The Business Case for Solar Power

Commercial Rooftop Solar

Green Energy Times, March 2017
By George Harvey

“We can help any business save money through solar,” Jim Merriam, the CEO of Norwich Solar asserted. Some business operators have the idea that solar power would not work for them, but Merriam responded to this notion by saying, “Anybody can do this, and anybody can save money. This remains true even if you don’t directly own or host the solar array.”

Norwich Solar, located in White River Junction, Vermont, has worked in the solar industry in Vermont and New Hampshire since 2011. As a company specializing in educational, municipal, and commercial facilities, it has done close analysis of the advantages it can bring its customers. One of the results of this work is a report, “The Top 4 Ways Solar Power Can Strengthen Your Business,” which is available for download at the company website ( Briefly stated, the top four ways are the following:

  • Reduced energy costs with long-term stability.
  • Reduced taxes with generous depreciation schedules (up to 100% bonus depreciation) and tax credits (30% of system cost), with an additional 7.2% tax credit for Vermont businesses.
  • Appreciation of an environmentally-sound effort from customers and community members.
  • Increased property value with potential for new revenue streams.
colonial house weston vermont in winter
Colonial House Inn in Weston, VT provides skiers with a sustainable lodging option. The 30-kW ground-mounted array was commissioned in October 2017.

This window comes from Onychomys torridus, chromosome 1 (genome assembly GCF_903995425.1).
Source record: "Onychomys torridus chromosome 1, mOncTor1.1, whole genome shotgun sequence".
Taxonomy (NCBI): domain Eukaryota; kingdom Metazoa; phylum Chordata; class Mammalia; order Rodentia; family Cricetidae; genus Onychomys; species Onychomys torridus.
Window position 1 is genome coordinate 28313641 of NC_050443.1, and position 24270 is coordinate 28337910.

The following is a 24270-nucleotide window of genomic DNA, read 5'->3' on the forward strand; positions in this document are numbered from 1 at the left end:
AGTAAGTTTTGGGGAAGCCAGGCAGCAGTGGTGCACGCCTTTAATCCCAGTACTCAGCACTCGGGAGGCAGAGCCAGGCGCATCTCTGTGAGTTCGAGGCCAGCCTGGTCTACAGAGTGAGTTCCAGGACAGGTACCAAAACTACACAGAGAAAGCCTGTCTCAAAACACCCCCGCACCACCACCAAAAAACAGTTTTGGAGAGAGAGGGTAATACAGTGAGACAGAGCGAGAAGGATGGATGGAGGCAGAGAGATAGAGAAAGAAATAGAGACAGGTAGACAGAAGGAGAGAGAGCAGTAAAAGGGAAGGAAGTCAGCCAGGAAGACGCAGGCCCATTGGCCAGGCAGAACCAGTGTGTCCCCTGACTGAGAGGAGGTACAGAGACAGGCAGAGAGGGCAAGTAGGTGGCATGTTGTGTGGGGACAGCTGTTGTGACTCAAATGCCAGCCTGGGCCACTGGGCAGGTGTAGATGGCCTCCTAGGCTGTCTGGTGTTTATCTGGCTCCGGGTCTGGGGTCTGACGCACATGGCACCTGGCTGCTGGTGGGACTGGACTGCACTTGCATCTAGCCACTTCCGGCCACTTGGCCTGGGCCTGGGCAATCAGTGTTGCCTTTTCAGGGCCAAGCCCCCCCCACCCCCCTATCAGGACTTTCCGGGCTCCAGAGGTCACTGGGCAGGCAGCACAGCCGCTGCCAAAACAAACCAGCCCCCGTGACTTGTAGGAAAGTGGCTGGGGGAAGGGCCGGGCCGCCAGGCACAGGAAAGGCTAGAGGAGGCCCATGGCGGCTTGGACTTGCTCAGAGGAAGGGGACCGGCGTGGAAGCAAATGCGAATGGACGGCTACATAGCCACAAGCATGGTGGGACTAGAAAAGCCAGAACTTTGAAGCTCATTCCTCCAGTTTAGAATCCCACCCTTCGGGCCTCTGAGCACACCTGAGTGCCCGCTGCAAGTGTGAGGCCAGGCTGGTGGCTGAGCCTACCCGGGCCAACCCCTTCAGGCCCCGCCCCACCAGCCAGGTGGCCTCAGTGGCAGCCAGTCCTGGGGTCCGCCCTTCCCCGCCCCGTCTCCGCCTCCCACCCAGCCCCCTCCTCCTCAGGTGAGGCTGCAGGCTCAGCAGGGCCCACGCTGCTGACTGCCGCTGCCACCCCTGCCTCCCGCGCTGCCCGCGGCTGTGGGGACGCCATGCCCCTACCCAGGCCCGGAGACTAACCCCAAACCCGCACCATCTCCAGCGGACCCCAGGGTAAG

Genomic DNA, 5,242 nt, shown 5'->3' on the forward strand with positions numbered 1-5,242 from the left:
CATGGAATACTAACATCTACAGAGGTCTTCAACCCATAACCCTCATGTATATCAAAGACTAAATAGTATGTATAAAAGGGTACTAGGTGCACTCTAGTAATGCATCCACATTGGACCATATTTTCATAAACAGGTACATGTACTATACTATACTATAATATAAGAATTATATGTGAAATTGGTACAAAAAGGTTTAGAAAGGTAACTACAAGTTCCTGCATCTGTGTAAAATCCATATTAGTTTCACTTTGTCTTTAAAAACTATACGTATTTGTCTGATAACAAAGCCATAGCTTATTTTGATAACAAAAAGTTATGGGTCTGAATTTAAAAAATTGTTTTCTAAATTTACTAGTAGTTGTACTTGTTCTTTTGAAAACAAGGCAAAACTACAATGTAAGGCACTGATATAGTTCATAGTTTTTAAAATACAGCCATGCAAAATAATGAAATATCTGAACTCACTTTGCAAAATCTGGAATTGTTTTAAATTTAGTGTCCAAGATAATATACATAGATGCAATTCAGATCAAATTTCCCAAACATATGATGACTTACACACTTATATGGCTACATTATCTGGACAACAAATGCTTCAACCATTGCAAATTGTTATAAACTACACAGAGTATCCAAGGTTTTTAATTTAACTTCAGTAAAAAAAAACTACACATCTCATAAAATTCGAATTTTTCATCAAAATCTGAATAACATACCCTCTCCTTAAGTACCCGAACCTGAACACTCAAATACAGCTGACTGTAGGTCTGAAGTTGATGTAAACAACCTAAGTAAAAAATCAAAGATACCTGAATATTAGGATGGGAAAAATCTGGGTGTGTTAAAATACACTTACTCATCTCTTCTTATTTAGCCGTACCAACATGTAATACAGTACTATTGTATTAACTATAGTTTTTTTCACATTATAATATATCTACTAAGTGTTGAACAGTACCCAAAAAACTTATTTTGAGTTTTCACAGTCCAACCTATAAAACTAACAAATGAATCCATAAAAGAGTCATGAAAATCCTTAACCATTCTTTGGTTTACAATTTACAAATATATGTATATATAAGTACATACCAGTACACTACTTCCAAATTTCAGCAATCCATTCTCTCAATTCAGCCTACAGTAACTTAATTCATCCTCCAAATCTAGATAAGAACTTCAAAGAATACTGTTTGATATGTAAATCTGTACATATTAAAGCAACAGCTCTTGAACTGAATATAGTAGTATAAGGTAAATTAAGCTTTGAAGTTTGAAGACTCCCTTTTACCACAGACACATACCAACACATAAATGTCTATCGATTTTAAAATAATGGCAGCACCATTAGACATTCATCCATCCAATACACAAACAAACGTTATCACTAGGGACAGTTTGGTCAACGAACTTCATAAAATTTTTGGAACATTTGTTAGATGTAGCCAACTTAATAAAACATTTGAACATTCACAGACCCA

Certainly, with climate change on the minds of many people, it is good to have customers, neighbors, and others in the community aware of the work a business is doing to reduce carbon emissions. Solar installations are an excellent way for any organization to say, “We care, and we are doing our part.” And while there are still a few people who object to the appearance of a large solar farm, the number of people who welcome solar systems is increasing as communities get involved and the public awareness of the climate disaster unfolds before us.

While appreciation of neighbors is nice, and climate change must be addressed by all of us, from a practical point of view, many business people feel compelled to justify any expense in systems that will address the problems. And this is a group Jim Merriam was particularly addressing with his statements. Stable energy prices have real value, especially because the costs of fossil fuels fluctuate so much. You can only take a business plan to a bank if you know what your expenses will be, and you can only know what your energy expenses will be if they provide better stability than fossil fuels do. Tax reductions are easily evaluated, because they have monetary values. Increased property values can be more difficult to assess with any precision, but they are clearly advantageous.

The list above presents only four benefits of going to solar power, but it is a good starting point for a discussion of the business advantages of installing a solar power system. Other advantages worth mentioning include availability of special financing, power purchase agreements, renewable tax credits and other incentives, virtual net metering, shared solar options, and even special utility programs.

No business operates in a vacuum, and what is good for a local economy is usually good for the businesses within it. For sustainable development goals to be met by our society, businesses must develop and achieve their own goals. Solar power is quite consistently good for the local economy, and it is an important tool for almost any business, both for the sake of the general economy and for its own welfare. For most business owners trying to do right by their community, watching a solar installation personalizes how their choice supports rebuilding the trades and providing careers to our younger employees.